Jump to content
  • Diary of a forest defender, part IV: Getting Back to the Garden at Fairy Creek

    Yellow Cedar


    I CAME UPON A CHILD OF GOD, he was walking along the road

    And I asked him, “Where are you going?” and this he told me

    I’m going on down to  Fairy Creek,  I’m gonna try and save some trees

    I’m gonna camp out on the land, I’m gonna try and get my soul free

    (Stanzas in italics are from Joni Mitchell’s “Woodstock,” about the 1969 Woodstock Festival.)


    My Vancouver friend Christoph wants to bring some of his friends up to (Ada-Itsx) Fairy Creek. Could I give him the lay of the land?

    “How can I contribute? What should I bring?”

    He likes to cook warm meals in the woods, so I suggested he pack his cooking gear, and hike a few hours past the headwaters, through the 2,000-year-old yellow cedars, to Ridge Camp, which blocks the logging road from punching into Fairy Creek watershed.

    If our old growth is protected, what’s the road for?

    While politicians chatter, the RCMP showed up yesterday with 37 SWAT team commandoes, using diamond saws to cut chains, and a backhoe to dig people out of concrete and rebar reinforced “sleeping dragons.”

    Imagine a backhoe blade smacking the earth three inches from your face! Yet every night, new blockaders slip back in from the forest and chain themselves back in.

    They’re living on ramen and granola bars, so I suggested if Chris made them a warm, savoury stew, it would go down very well. His cookware and skills will be appreciated. But he could show up empty handed and still be welcome.

    The only thing you need to bring is your self.


    We are stardust, we are golden, and we’ve got to get ourselves back to the garden


    The Pacheedaht Council, by the way, encourages peaceful protest, outside the injunction zone of 50 metres from active logging. The Council’s statement was required to fulfill their obligations under a colonial “hush money” contract they signed to get at least $300,000 for the destruction of their ancestral forest.

    That’s all they’ll receive from the conservatively-estimated $400,000,000 street value of TFL 46. A bag of beads and a keg of whiskey all over again. If you want to know more about colonialism at Fairy Creek, please read this.



    Indigenous leaders invite you to stand by them and the trees at Ada-Itsx.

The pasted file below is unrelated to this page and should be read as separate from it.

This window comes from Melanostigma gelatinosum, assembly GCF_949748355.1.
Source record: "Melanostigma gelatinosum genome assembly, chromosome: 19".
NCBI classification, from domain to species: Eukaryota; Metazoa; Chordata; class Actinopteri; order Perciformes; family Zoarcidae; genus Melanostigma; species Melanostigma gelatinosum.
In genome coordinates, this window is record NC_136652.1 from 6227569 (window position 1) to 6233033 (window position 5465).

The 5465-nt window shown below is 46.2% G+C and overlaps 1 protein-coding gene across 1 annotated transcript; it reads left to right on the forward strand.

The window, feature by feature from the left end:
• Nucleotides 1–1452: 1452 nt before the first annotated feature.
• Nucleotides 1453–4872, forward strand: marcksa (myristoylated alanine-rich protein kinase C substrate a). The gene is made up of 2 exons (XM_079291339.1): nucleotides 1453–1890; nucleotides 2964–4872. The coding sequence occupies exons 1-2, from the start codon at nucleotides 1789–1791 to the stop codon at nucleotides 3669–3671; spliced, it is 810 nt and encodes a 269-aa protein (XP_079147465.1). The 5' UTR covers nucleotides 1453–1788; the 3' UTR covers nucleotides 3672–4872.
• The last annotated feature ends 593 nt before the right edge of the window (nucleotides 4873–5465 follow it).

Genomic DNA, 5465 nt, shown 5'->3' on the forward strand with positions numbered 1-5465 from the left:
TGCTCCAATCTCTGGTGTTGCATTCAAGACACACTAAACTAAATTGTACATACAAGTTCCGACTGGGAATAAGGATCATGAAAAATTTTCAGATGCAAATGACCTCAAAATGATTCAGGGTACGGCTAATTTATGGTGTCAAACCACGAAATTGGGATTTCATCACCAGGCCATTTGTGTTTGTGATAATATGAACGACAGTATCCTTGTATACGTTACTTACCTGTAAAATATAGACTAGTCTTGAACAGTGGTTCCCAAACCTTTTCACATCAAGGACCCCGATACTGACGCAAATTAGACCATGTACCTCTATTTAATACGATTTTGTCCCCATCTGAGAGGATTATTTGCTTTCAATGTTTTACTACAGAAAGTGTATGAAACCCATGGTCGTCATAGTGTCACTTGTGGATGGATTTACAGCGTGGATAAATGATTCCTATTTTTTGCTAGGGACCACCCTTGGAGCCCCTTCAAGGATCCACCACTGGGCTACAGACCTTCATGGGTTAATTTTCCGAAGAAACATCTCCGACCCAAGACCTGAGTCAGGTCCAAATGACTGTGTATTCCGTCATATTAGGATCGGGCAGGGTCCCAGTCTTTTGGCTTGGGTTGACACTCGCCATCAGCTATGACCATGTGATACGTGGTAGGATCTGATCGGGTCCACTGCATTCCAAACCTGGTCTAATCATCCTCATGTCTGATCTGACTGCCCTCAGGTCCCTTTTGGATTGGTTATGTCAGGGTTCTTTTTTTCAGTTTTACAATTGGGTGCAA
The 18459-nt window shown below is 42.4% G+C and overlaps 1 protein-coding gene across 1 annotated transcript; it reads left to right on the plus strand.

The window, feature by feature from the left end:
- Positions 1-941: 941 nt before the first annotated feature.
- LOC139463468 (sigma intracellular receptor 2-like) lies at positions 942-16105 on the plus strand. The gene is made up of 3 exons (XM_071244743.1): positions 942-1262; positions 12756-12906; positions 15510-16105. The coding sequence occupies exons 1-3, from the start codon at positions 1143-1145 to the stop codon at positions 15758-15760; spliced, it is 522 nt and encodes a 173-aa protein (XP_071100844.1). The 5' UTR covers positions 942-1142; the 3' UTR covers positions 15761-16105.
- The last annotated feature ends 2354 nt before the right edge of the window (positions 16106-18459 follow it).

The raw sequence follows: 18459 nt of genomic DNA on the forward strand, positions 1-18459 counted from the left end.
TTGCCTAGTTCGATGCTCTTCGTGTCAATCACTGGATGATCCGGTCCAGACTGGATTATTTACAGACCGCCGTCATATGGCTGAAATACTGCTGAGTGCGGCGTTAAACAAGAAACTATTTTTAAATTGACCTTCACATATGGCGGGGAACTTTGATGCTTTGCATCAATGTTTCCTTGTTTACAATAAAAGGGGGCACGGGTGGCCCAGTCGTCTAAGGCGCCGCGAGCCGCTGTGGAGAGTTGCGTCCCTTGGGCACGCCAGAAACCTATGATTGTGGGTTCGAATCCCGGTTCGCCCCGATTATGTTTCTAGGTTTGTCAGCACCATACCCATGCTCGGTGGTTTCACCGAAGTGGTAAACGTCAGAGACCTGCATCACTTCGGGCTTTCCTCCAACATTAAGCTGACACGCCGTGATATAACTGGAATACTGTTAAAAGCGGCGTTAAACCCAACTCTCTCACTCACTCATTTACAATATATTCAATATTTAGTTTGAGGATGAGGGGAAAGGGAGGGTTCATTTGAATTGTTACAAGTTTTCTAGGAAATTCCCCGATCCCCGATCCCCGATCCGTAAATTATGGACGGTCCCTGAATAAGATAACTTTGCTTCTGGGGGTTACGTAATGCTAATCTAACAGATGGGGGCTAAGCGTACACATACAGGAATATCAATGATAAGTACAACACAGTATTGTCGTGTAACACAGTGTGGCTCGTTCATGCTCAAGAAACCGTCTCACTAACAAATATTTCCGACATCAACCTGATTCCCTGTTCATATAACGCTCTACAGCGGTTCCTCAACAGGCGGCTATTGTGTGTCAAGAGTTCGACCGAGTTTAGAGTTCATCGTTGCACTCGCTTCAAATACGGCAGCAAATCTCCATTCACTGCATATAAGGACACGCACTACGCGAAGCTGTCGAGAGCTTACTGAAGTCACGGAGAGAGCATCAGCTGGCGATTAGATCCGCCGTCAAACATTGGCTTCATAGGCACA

Meanwhile, at Ada-itsx people are building true reconciliation with our bare hands and our hearts, inspired by the leadership of Pacheedahts Kati George-Jim, Granny Rose, and elder Bill Jones. Bill was the first to invite us to come up to the woods. I love Bill. In my life, he has become my father, and my grandfather. He is a quiet man, but people ask him to talk, because he comes out with wisdom like this:

    “You don’t go up to the forest to cut it down, you go up to ask the Great Mother what she wants you to do.”

    “Camping on the land” is back on. And getting our souls free.


    Then can I walk beside you? I have come here to lose the smog,

    and I feel to be a cog in something turning

    Well maybe it is just the time of year, or maybe it’s the time of man

    I don’t know who I am, but you know life is for learning



    Walking to Waterfall Camp in June (photo by Alex Harris)


    “Walking beside each other” is my favourite part of Fairy Creek. Eyes sparkle. Stories tumble out. Friendships are made and sealed in a moment.

    Although you can, you don’t need to come to Fairy Creek to spend a week in a tree like Panda and Hummingbird, who were inspired by Julia Butterfly Hill, who sat for two years in a California Redwood she named “Luna.”

    Just come to Fairy Creek Blockade HQ, now on Google Maps, at Pacific Marine Road and Granite Main, near Port Renfrew, and it will all start for you. 

    Yesterday I met Toucan and her family. Toucan is a “camp name.” Toucan’s sister couldn’t think of another rainforest bird, so she called herself “One-Can.” That, of course, left Mom with “Three-Can.” This lovely family have flocked to Fairy Creek, like planetary T-cells, to help heal a wound.


    We are stardust, we are golden, and we’ve got to get ourselves back to the garden